ESHRE launches international study of polar body screening
Jun 28, 2009 - 3:59:36 AM
Amsterdam, The Netherlands: The efficacy of preimplantation genetic screening (PGS) has been one
of the most hotly disputed subjects in assisted reproduction over the past few years. None of the trials
carried out so far has shown conclusively whether it works or not. Now the European Society of Human
Reproduction and Embryology (ESHRE) Task Force on PGS has decided to try to find out if a novel
method of doing PGS using polar body biopsy and chromosome array analysis offers a possible
Professor Joep Geraedts, ESHRE chairman, told the 25th annual conference of the society today (Sunday
June 28) that the Task Force would carry out a pilot study of PGS in one of each pair of 23
chromosomes in polar bodies, tiny cells that are a by-product of egg development, in collaboration with
BlueGnome, a DNA technology company based in Cambridge, UK. Once a pilot study has shown that
the technique is feasible, the researchers intend to carry out an international randomised trial.
The first phase will begin in September 2009 in two centres: the University of Bonn, Germany (Dr.
Markus Montag and Professor Hans van der Ven), and SISMER, Bologna, Italy (Dr. Luca Gianaroli and
Dr. Cristina Magli). Because this is a new technology, said Dr. Gianaroli, we need to carry out a
pilot study in order to be sure that the analysis can be completed within a time period that allows for
fresh transfer, as well as to ensure the reliable identification of the chromosomal status of an oocyte in at
least 90% of polar body biopsy attempts.
The two centres chosen for the pilot study have considerable experience in the field of polar body
biopsy because legislation in their countries restricts the possibility of undertaking embryo biopsy at a
later stage of development. The data from the study will be independently analysed by Dr. Sjoerd
Repping, from the Academic Medical Centre in Amsterdam, who carried out a randomised trial of PGS
on three-day old embryos published in 2007. The researchers hope to present the data at ESHRE 2010 in
Rome and to start the RCT with the involvement of at least six centres in different European countries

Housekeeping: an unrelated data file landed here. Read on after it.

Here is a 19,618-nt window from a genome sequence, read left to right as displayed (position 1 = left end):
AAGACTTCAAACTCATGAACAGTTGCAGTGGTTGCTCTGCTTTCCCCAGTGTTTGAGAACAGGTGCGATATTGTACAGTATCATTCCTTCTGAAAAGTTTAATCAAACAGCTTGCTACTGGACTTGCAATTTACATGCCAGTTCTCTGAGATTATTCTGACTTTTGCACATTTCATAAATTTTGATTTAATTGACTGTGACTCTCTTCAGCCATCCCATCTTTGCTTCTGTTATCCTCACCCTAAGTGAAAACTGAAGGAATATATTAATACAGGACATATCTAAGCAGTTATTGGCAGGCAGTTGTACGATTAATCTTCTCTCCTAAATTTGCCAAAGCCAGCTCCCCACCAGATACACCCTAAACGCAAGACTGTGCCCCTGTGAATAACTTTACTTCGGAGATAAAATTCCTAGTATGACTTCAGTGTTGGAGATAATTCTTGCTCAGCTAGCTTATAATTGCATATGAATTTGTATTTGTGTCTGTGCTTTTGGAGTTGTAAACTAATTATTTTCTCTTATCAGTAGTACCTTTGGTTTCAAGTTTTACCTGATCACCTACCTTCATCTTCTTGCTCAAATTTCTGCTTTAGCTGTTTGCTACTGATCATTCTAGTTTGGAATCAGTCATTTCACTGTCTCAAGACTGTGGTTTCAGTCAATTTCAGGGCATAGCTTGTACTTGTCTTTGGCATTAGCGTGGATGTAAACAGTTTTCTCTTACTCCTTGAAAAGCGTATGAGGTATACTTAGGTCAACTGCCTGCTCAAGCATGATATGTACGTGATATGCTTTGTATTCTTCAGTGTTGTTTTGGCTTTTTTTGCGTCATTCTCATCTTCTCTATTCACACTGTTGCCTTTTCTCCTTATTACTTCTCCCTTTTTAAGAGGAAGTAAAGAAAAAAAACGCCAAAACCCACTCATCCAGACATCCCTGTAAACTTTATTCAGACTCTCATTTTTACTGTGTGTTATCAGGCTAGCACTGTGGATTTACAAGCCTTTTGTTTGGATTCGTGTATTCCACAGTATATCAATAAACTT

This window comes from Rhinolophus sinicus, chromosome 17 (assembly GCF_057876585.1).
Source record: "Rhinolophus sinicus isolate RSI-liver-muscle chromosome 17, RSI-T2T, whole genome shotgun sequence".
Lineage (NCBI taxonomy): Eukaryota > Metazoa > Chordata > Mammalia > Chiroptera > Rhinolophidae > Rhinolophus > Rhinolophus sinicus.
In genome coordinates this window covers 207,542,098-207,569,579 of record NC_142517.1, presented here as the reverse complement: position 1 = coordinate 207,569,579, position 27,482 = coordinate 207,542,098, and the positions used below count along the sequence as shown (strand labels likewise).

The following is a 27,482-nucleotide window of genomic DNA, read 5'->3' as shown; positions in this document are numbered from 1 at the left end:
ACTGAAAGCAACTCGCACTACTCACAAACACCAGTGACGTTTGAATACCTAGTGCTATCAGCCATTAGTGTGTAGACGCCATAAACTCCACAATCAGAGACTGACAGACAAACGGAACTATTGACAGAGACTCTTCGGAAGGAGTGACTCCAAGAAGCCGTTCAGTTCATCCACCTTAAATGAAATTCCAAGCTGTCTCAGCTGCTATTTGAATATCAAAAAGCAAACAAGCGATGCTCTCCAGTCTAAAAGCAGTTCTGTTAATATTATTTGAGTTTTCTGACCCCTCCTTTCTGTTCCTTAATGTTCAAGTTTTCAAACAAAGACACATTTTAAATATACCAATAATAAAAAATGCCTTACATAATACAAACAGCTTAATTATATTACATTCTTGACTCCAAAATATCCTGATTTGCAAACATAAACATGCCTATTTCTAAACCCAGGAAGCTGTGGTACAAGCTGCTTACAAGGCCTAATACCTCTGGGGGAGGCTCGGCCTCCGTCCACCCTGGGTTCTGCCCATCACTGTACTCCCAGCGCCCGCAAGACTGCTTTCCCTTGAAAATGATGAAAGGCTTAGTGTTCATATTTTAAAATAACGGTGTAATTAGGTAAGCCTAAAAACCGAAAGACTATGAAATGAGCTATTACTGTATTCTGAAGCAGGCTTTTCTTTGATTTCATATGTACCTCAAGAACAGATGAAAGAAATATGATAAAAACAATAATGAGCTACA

later the same year.
Oocytes to be used in the pilot phase will be obtained from volunteer patients who have given consent
for their use in this study. There will be no age restrictions on those donating their eggs.
By biopsying polar bodies at an early stage of egg development, the researchers believe that not only are
they using a less invasive method of chromosome analysis, but also a more accurate one. A biopsied
blastomere, or very early embryo, is not a true representation of the other cells in that same embryo,
said Professor Geraedts. This mosaicism confuses the analyses and we don't know what it means for
that embryo in the later stages of its development.
24sure, the novel molecular technique to be used in both phases of the trial was developed by
BlueGnome and is based on DNA amplification and microarray technology, which enables scientists to
look at all the chromosomes at the same time. This is, in theory, far more powerful than the method of
fluorescent in situ hybridisation or FISH, which has been used thus far.
It is because we think this subject is so important, said Professor Geraedts, that we have decided to
launch our first-ever clinical study. We hope that we will be able to answer the outstanding questions
about PGS once and for all. If we can show that polar body screening works, it will be a major step
forward in improving IVF treatment for many women who have persistent difficulty in getting pregnant
and maintaining a pregnancy.
All rights reserved by RxPG Medical Solutions Private Limited ( www.rxpgnews.com )